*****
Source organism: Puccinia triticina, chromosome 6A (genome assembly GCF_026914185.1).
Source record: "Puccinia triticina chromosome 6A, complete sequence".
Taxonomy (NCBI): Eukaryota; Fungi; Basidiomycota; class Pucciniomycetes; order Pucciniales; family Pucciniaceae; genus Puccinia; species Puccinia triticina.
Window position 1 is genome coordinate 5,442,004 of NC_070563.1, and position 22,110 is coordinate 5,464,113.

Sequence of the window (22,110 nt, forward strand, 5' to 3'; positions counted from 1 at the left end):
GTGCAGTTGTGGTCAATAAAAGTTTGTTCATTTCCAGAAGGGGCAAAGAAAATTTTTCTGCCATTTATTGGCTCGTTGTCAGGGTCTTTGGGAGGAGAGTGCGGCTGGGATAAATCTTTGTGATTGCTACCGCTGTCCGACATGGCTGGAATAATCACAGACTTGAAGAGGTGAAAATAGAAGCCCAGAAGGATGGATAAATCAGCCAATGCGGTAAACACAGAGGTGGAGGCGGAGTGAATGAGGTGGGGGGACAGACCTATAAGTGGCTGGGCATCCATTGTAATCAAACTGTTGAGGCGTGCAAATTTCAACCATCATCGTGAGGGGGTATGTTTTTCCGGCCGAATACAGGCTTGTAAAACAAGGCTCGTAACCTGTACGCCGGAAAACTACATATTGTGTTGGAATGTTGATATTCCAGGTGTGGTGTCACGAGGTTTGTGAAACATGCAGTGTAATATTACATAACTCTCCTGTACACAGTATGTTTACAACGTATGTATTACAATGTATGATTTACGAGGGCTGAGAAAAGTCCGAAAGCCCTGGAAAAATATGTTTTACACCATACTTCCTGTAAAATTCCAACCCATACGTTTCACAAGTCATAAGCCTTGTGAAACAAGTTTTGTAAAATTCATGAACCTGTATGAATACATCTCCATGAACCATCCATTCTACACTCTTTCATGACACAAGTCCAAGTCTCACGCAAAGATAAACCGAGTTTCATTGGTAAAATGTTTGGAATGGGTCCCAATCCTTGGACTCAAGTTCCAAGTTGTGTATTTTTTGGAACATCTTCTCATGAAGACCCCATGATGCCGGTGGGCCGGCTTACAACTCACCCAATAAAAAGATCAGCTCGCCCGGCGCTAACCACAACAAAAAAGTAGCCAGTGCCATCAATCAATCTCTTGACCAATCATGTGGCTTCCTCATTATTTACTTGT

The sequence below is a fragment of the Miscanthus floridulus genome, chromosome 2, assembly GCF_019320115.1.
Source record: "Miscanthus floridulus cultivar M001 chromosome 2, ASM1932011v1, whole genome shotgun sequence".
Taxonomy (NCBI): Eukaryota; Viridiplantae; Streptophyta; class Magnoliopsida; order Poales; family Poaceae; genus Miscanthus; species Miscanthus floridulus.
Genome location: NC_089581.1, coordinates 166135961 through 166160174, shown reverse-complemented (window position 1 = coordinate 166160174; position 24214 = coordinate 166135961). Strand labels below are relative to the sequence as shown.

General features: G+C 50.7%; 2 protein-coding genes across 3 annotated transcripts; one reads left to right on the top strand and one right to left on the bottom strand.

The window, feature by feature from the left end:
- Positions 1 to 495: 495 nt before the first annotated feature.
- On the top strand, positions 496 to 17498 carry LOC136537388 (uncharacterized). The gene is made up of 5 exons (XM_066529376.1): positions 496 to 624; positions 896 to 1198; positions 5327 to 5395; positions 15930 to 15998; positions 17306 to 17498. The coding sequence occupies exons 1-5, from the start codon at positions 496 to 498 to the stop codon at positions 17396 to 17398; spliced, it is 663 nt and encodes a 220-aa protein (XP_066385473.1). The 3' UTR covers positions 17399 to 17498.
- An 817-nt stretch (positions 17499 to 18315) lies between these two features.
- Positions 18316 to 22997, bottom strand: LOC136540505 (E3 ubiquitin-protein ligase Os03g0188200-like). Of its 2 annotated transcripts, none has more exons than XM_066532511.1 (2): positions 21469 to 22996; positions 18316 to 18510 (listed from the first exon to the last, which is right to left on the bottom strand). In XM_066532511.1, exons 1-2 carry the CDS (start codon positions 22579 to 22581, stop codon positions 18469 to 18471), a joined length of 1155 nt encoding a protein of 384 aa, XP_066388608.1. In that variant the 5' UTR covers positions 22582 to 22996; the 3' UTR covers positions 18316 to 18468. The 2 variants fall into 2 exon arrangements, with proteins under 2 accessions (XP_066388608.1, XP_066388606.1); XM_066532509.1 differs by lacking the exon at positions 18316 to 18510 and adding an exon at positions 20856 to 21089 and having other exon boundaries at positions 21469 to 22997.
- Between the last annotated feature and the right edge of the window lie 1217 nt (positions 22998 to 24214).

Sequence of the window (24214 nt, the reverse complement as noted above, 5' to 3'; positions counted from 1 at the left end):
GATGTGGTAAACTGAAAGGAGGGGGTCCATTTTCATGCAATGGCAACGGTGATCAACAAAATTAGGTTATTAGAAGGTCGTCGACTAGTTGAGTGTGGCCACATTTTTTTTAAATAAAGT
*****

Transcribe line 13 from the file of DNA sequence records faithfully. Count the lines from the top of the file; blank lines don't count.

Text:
- Positions 1 to 495: 495 nt before the first annotated feature.